Cold hands, warm heart, as the saying goes. But when it comes to anesthesia, the inverse may be true. Standard induction techniques cause vasodilation, which transfers heat energy away from the core to the periphery in a process known as redistribution hypothermia. According to a new study, however, changing how anesthetic inductions are performed can reduce the degree of redistribution hypothermia and keep patients warmer.
Results of a randomized, prospective, s ingle-blind study have shown that the average core temperature for patients induced with propofol (2.2 mg/kg) is significantly lower compared with inhalation anesthetic techniques involving combinations of sevoflurane (Ultane, AbbVie), oxygen and nitrous oxide. Administration of phenylephrine (160 mcg) before propofol induction also was found to be effective in reducing redistribution hypothermia. These techniques may help reduce adverse complications associated with hypothermia, the authors noted, and can be employed in all anesthetizing locations.
“Although this is a process study, the public health significance of these findings is potentially very significant,” said Jonathan V. Roth, MD, an anesthesiologist at Einstein Medical Center Philadelphia. “These results clearly show that changing induction techniques keeps patients warmer, and we know that warmer patients tend to have fewer complications.
“Logic would suggest that alternative induction techniques might lead to fewer complications,” Dr. Roth said, “but this needs to be proven by an outcome study.”
As Dr. Roth reported, the complications of perioperative hypothermia have been known for years, but relatively little attention has been paid to preventing redistribution hypothermia. Although virtually all anesthetic induction techniques cause some degree of vasodilation, he explained, inhalation anesthetics are lesser vasodilators, leading investigators to hypothesize that they should reduce the degree of intraoperative hypothermia.
“We also thought that administering a vasoconstrictor to counter the propofol-induced vasodilation would result in less vasodilation while keeping patients warmer,” he added.
Between August 2014 and October 2015, Dr. Roth and his colleagues enrolled 200 afebrile patients, aged 18 to 55 years, who were randomly assigned to one of four groups:
- Group A patients were induced with 8% sevoflurane in 100% oxygen.
- Group B patients were induced with 8% sevoflurane in 50% oxygen and 50% nitrous oxide.
- Group C patients were induced with 2.2 mg/kg of propofol.
- Group D patients were induced with 2.2 mg/kg of propofol immediately preceded by 160 mcg of phenylephrine, which acts as a vasoconstrictor.
Patients were positioned supine or in the lithotomy position and maintained with sevoflurane in 50% nitrous oxide and 50% oxygen in addition to being administered an opioid narcotic, the authors noted. Core temperatures were recorded every 15 minutes after induction.
Significant Reduction in Intraoperative Hypothermia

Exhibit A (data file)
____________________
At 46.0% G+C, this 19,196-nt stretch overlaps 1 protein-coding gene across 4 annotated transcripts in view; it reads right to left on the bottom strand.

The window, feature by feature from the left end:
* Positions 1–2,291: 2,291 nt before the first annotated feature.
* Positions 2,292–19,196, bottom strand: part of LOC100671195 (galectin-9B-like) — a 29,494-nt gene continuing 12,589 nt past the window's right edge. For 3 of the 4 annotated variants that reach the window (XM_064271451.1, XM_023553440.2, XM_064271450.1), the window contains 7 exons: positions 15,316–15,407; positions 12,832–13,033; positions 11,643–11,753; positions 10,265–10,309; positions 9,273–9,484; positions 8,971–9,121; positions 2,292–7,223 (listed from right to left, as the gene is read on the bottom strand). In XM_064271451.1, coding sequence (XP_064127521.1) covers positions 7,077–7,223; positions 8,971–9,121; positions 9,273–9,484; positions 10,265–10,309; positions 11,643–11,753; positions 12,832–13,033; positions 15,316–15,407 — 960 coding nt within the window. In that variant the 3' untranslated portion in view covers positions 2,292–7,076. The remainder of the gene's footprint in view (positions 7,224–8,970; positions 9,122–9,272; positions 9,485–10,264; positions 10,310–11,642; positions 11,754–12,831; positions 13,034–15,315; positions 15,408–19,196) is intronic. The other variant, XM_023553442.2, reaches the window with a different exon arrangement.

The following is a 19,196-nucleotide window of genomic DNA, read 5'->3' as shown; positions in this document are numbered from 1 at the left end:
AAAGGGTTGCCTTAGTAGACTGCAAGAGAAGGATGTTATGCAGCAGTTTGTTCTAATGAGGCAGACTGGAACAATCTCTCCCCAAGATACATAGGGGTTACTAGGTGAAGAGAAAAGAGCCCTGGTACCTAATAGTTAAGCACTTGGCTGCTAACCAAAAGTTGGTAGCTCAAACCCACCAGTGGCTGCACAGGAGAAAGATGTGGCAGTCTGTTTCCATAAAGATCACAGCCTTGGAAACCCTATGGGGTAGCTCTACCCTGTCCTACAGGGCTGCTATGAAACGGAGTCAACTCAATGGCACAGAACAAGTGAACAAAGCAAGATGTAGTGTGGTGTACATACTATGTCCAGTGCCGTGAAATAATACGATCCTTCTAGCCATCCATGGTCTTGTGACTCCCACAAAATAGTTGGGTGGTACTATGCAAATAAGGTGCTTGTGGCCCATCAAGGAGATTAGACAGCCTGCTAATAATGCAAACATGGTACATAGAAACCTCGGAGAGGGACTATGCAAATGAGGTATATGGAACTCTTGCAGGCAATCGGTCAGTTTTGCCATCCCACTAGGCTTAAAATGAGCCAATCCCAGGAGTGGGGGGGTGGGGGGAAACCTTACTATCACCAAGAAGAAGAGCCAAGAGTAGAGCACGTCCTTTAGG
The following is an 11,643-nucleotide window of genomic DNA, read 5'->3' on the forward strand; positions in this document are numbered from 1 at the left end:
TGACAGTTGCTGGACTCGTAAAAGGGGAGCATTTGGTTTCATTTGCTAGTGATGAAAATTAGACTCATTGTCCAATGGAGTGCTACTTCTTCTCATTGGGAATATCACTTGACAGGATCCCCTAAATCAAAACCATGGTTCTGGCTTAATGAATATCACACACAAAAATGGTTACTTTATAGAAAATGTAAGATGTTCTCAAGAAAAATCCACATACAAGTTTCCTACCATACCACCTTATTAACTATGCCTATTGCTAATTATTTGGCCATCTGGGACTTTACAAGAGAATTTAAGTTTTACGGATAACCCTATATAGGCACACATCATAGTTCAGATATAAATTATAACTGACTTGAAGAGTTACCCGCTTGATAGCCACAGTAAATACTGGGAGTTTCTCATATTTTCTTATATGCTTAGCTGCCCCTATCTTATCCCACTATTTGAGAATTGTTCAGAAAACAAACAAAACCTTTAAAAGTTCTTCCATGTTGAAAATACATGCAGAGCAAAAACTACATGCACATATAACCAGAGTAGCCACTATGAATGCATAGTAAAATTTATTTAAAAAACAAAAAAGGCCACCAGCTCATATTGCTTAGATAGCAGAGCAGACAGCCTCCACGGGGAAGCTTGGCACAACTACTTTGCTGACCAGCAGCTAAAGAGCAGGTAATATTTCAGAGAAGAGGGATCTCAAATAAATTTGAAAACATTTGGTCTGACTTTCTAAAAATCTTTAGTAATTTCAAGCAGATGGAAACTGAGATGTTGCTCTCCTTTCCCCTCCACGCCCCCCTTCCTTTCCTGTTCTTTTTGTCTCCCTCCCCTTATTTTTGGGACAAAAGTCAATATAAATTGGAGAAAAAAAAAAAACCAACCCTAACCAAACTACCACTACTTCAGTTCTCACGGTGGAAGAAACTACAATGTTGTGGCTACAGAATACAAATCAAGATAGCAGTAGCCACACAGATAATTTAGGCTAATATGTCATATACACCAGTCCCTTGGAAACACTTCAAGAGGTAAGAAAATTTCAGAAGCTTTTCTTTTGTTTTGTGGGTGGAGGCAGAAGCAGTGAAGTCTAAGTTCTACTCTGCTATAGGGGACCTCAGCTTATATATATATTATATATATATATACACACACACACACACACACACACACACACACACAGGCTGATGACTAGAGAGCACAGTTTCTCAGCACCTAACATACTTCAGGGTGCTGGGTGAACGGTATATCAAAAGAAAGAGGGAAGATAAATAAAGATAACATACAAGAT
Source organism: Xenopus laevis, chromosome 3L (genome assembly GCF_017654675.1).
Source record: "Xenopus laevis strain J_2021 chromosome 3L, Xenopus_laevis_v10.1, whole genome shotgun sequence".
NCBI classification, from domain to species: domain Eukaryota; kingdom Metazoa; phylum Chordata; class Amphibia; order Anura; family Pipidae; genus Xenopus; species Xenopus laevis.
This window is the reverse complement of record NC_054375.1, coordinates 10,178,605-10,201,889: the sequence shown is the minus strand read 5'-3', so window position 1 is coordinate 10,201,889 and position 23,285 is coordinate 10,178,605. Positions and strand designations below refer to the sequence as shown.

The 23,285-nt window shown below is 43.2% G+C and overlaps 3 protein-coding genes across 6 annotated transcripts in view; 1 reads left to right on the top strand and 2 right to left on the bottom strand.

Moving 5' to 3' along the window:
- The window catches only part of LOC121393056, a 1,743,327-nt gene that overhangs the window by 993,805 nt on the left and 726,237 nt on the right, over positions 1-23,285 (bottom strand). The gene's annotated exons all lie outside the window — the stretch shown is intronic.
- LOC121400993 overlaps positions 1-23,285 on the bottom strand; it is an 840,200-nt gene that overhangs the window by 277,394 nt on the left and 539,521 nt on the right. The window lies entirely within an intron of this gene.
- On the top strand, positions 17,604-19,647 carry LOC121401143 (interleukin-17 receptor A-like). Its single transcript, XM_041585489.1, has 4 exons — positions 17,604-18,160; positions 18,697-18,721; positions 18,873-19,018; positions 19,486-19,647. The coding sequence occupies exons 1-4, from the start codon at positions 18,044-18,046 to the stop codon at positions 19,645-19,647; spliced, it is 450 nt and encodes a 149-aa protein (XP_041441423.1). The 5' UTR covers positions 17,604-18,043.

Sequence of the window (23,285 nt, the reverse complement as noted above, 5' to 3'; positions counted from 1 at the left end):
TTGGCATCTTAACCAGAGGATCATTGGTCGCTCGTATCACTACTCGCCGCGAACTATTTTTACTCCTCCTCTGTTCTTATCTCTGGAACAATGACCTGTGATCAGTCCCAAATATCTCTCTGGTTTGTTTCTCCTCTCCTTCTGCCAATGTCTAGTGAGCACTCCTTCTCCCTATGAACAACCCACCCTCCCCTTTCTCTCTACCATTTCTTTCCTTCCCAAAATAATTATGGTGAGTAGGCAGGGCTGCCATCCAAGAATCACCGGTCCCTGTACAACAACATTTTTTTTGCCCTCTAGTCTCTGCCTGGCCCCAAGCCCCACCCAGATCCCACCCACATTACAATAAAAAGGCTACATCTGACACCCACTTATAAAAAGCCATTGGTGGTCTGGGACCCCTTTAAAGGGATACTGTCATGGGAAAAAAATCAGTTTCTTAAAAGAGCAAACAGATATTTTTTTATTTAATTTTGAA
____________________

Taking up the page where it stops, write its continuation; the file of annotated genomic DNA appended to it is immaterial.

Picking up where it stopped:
As Dr. Roth reported at the International Anesthesia Research Society 2017 annual meeting (abstract 1135), when the three alternative anesthetic induction techniques (Groups A, B and D) were compared with standard IV propofol (Group C) administration, the mean temperatures were significantly higher at all time points (P<0.0001; Table). Moreover, in patients receiving standard IV propofol (Group C), 60% had at least one temperature below 36.0° C in the first hour, whereas only 16% did so in Groups A, B and D (P<0.0001). The average lowest temperature in patients receiving alternative inductions also was higher, the authors noted.
|Table. Mean Temperature and Number in Each Group at Each Time Point|
|A, ° C (n)||36.42 (50)||36.41 (50)||36.47 (37)||36.52 (27)|
|B, ° C (n)||36.44 (50)||36.48 (50)||36.50 (41)||36.57 (28)|
|C, ° C (n)||35.96 (50)||35.95 (50)||36.00 (43)||36.03 (32)|
|D, ° C (n)||36.35 (50)||36.36 (50)||36.45 (45)||36.51 (40)|
“People who received inhalation inductions [Groups A and B] were approximately 0.5 degree warmer at every time point, and people who received phenylephrine before propofol [Group D] were 0.4 degree higher,” said Dr. Roth, who noted that the lowest temperature achieved by any single patient also was lowest in the control group.
Although this study “clearly demonstrates” that one of the three alternative induction techniques results in a clinically and statistically significant reduction in the degree of intraoperative hypothermia, according to the authors, additional research is needed.
“The major limitation of this study is that it is a process study and not an outcome study,” Dr. Roth acknowledged. “Although we can infer that changing induction technique will result in the reduction of adverse complications associated with perioperative hypothermia, definitive outcome studies are now justified.”
The moderator of the session, Edward C. Nemergut, MD, professor of anesthesiology and neurological surgery at the University of Virginia, in Charlottesville, asked whether the researchers have plans to continue this work.
“I’m close to retirement, so I won’t do it myself,” said Dr. Roth, “but it would be nice to combine inhalation anesthesia with other warming techniques. Pre-warming of patients with forced air-warming devices 30 minutes before they enter the operating room, for example, has been used to help prevent perioperative hypothermia. It would be interesting to combine this technique with inhalation induction or phenylephrine-propofol induction to see where they end up.
“Although we don’t have the data yet, I’m predicting these patients would be very thermally stable,” Dr. Roth said. “I would love to see that study.”